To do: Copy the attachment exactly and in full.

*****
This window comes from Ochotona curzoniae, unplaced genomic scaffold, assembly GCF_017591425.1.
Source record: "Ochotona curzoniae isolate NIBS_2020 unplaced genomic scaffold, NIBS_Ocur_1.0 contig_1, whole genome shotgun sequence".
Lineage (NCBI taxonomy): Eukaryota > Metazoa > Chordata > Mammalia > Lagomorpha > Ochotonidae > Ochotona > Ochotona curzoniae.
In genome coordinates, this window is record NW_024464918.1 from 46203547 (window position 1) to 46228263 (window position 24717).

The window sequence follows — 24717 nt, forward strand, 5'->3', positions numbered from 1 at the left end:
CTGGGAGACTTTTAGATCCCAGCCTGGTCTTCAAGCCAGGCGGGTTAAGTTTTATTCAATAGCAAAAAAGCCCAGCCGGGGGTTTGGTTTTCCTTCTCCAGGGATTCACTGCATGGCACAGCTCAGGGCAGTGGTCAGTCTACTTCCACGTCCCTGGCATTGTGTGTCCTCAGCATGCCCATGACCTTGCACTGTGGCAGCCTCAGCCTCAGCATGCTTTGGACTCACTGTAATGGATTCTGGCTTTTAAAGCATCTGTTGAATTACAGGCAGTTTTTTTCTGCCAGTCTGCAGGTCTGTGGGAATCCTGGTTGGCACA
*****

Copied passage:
This window comes from Ochotona curzoniae, unplaced genomic scaffold, assembly GCF_017591425.1.
Source record: "Ochotona curzoniae isolate NIBS_2020 unplaced genomic scaffold, NIBS_Ocur_1.0 contig_1, whole genome shotgun sequence".
Lineage (NCBI taxonomy): Eukaryota > Metazoa > Chordata > Mammalia > Lagomorpha > Ochotonidae > Ochotona > Ochotona curzoniae.
In genome coordinates, this window is record NW_024464918.1 from 46203547 (window position 1) to 46228263 (window position 24717).

The window sequence follows — 24717 nt, forward strand, 5'->3', positions numbered from 1 at the left end:
CTGGGAGACTTTTAGATCCCAGCCTGGTCTTCAAGCCAGGCGGGTTAAGTTTTATTCAATAGCAAAAAAGCCCAGCCGGGGGTTTGGTTTTCCTTCTCCAGGGATTCACTGCATGGCACAGCTCAGGGCAGTGGTCAGTCTACTTCCACGTCCCTGGCATTGTGTGTCCTCAGCATGCCCATGACCTTGCACTGTGGCAGCCTCAGCCTCAGCATGCTTTGGACTCACTGTAATGGATTCTGGCTTTTAAAGCATCTGTTGAATTACAGGCAGTTTTTTTCTGCCAGTCTGCAGGTCTGTGGGAATCCTGGTTGGCACA